U.S. citizens and permanent residents who have family members living outside the United States can file petitions to help them immigrate (get a U.S. immigrant visa, which leads to a green card, or lawful permanent residence). This serves the U.S. policy goal of family reunification.
The application process to obtain an immigrant visa for your eligible family members will follow the same basic steps whether you are a U.S. citizen (USC) or a lawful permanent resident (LPR). We’re assuming your family member lives overseas; if he or she is already in the U.S., you’ll need to look into a different process, called "Adjustment of Status".
The procedure of helping someone get a green card is tedious and requires great attention to detail, which is why many would be petitioners choose to hire an immigration attorney. The actual processing time, however, will vary depending on a number of factors: your status (USC or LPR) as the “petitioner”; the whereabouts of your family member (called the "beneficiary") including the beneficiary’s country of origin; your family relationship; and the personal circumstances or situation of the beneficiary. It is important to learn about this application process in advance, so that you’ll be able to plan for the various requirements, and strategize around the likely timeline.
Potential beneficiaries of family-based petitions are classified into two categories: so- called “immediate relatives of U.S. citizens” and “family preference” relatives. The “immediate relatives of U.S. citizens” are not subject to limitations on the number of immigrant visas (green cards) given out each year. This category includes the spouses (same-sex or opposite-sex) of U.S. citizens and their unmarried children younger than 21 years, their parents (after the U.S. citizen child has turned 21), and orphans adopted abroad or in the States.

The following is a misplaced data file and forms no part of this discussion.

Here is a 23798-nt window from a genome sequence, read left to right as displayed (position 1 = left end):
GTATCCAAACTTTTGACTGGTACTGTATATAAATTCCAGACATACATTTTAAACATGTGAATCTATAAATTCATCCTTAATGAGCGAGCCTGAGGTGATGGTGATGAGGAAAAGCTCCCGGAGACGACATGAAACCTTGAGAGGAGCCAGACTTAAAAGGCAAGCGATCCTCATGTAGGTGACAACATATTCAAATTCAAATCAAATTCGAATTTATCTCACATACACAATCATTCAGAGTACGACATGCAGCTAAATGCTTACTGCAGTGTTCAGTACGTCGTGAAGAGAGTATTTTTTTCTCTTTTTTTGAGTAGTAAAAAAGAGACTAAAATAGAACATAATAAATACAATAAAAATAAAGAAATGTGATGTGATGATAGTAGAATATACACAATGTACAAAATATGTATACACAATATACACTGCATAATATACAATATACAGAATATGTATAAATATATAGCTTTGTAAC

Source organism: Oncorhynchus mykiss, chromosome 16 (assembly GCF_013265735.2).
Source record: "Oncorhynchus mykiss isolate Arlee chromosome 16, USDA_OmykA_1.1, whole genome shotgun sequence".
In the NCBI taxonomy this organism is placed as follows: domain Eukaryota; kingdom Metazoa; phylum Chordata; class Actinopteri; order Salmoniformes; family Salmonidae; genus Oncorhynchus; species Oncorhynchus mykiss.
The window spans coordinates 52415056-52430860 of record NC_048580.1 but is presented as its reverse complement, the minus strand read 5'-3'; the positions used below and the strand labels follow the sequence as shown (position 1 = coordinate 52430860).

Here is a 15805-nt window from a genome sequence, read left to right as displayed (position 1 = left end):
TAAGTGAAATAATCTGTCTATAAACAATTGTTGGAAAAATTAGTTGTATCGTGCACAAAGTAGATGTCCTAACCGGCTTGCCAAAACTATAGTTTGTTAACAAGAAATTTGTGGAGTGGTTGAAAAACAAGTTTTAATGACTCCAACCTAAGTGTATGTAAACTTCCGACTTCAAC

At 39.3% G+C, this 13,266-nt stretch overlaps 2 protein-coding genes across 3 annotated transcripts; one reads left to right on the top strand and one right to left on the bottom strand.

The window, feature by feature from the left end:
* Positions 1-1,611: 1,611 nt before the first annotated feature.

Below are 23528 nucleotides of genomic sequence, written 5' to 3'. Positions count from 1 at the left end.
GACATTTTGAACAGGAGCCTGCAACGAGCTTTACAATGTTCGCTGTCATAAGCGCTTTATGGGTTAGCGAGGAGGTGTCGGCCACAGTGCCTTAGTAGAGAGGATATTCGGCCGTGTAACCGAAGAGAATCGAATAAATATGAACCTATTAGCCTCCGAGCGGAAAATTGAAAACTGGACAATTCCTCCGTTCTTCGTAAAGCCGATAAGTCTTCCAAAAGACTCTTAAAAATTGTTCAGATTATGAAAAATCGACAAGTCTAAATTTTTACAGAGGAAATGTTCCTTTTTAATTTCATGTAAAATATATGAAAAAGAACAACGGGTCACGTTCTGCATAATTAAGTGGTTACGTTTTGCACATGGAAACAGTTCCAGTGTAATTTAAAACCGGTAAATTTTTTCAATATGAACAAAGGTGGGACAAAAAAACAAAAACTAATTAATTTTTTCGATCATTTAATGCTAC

Unlike immediate relatives, beneficiaries who fall into the “family preference” category are subject to annual quotas in visas, according to the country where the alien was born. Because more people apply every year than there are visas available, this leads to long waits. In some instances, the waiting period may be relatively short; in others, the wait spans decades.
The “family preference” categories are the following:
The process starts with the U.S. citizen or permanent resident petitioner preparing and filing Form I-130, the Petition for Alien Relative. This form is issued by U.S. Citizenship and Immigration Services (USCIS) and available on its website at www.uscis.gov.
One of the important questions on Form I-130 asks you to name the office where the beneficiary will either adjust status (only available if the person is legally in the U.S.) or go for a visa interview (at a U.S. consulate or embassy in the beneficiary’s home country). Assuming your relative is overseas, he or she should choose the closest embassy or consulate that processes immigrant visas. Such information is usually available on the consulate's website.
The I-130 petition must be filed with documents to establish that the petitioner is a U.S. citizen or a permanent resident (such as a copy of U.S. passport or green card), and that a family relationship exists between the petitioner and the beneficiary (such as a copy of birth certificate or marriage certificate). Some attorneys recommend that the petitioner also execute and submit the Affidavit of Support, Form I-864 and supporting documents with the I-130, rather than waiting until it is later requested.
File the I-130 visa petition with the USCIS Service Center having jurisdiction over your U.S. residence. Be sure to keep a copy of everything you submit, including forms, supporting documents, and checks or money orders.